Conferences That Work http://www.conferencesthatwork.com Unconferences, peer conferences, participant-driven events, and facilitation Mon, 22 May 2017 10:01:43 +0000 en-US hourly 1 https://wordpress.org/?v=4.7.5 22 great iPhone/iPad apps for event professionals http://www.conferencesthatwork.com/index.php/technology/2017/05/22-great-iphoneipad-apps-for-event-professionals/ http://www.conferencesthatwork.com/index.php/technology/2017/05/22-great-iphoneipad-apps-for-event-professionals/#respond Mon, 22 May 2017 10:01:43 +0000 http://www.conferencesthatwork.com/?p=10285

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App_Store

Two years have passed since the last update of my favorite iPad/iPhone apps for event professionals. Apps continue to be born, evolve, and, sometimes, die—so it’s time for my latest list of event professionals’ great apps!Read the full article at Conferences That Work

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Practice what you teach http://www.conferencesthatwork.com/index.php/learning/2017/05/practice-what-you-teach/ http://www.conferencesthatwork.com/index.php/learning/2017/05/practice-what-you-teach/#respond Mon, 15 May 2017 10:09:23 +0000 http://www.conferencesthatwork.com/?p=10151 No related posts. ]]>
When I’m presenting and sharing my conviction that experiential learning is far superior to broadcast learning, it would be pretty hypocritical for me to lecture. It would also be pretty ineffective. As Stephen Jenkinson says:

“…when expressed properly, teachings don’t function as symbols or metaphors…they are an incarnation of what they are advocating.”
—Stephen Jenkinson, On How We Deny Our Mortality, The Sun Magazine

“Teachings are an incarnation of what they are advocating.” I’m glad to see that this point of view is being championed in the educational community , under the rubric of recursive practice, and I hope to see a wider awareness of its importance as the years pass.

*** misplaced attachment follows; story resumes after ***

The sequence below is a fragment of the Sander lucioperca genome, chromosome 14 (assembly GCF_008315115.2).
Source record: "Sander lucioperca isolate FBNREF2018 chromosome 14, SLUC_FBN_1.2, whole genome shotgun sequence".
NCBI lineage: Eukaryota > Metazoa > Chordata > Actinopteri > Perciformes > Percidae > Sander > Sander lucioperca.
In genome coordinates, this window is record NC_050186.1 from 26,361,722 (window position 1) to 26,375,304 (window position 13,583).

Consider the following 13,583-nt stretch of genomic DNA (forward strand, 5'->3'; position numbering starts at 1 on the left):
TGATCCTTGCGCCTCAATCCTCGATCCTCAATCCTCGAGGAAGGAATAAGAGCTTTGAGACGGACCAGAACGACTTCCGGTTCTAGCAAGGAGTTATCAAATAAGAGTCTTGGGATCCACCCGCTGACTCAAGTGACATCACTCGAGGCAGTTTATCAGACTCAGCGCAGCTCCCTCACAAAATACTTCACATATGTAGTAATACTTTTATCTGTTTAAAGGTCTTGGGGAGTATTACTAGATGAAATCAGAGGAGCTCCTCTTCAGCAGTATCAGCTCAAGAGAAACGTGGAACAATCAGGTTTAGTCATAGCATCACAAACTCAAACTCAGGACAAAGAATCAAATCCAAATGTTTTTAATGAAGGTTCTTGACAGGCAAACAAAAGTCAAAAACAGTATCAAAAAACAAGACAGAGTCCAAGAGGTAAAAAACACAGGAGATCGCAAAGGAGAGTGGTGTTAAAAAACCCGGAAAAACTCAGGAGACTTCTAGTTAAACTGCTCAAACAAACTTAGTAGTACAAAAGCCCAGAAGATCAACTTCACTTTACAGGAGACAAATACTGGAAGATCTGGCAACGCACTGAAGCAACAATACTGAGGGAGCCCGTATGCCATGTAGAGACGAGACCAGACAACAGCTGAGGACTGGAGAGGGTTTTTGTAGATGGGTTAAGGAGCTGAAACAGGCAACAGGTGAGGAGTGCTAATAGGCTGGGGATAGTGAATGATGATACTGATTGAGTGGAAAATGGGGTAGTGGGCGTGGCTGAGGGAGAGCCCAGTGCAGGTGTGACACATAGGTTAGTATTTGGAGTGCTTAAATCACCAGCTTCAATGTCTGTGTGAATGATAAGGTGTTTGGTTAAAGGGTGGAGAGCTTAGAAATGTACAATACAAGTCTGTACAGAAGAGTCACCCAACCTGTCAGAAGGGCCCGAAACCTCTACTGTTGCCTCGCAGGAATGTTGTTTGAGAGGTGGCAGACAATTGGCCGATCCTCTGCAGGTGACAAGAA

In the meantime, if you come to one of my workshops or presentations you won’t find me talking to you uninterrupted for more than five to ten minutes max. That’s how I practice what I teach.

Read the full article at Conferences That Work ]]>
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A new kind of association service — Open Collective http://www.conferencesthatwork.com/index.php/associations-2/2017/05/a-new-kind-of-association-service-open-collective/ http://www.conferencesthatwork.com/index.php/associations-2/2017/05/a-new-kind-of-association-service-open-collective/#respond Mon, 08 May 2017 10:44:45 +0000 http://www.conferencesthatwork.com/?p=10266 No related posts. ]]>

A new association service, Open Collective, offers an intriguing way to raise funds and provide radical financial transparency to members.

I like to think of an association as a group of people with a shared mission, the incarnation of a community of practice. Open Collective supports communities of practice like meet ups and open source developers that can benefit from an open administrative and financial structure, but the service could be used by any association that wants to outsource fund raising and offer financial transparency on how funding is raised and spent.

Here’s how it works.

Fund raising
Open Collective makes it easy to request funds for specific activities or goals (example). You can quickly create a sharable link to the request, which can be one-time or monthly. Flexible donation tiers allow you to create named donation levels, like “backers” or “sponsors” and feature them appropriately on your website. You can also sell tickets to events (currently in beta).

One interesting feature allows an umbrella organization to empower local or networked chapters/projects to raise money and have their own budget, without having to open a separate bank account for each one.

Financial transparency
Unpaid expenses and available funds can be seen by all members (example). Definable (and changeable) core members can approve or reject submitted expenses (example). Anyone can see the money flow in and out of the organization.

Cost
From the website: “Open Collective takes 10% of the money raised by the collective for managing bookkeeping, taxes, and admin (fiscal sponsorship), as well as providing your Open Collective page and the software it runs on. We share this commission with the fiscal sponsor (legal owner of the bank account that holds the money on behalf of the collective). Additionally, our payment processors charge a fee, usually 2.9% + $0.30 per transaction.”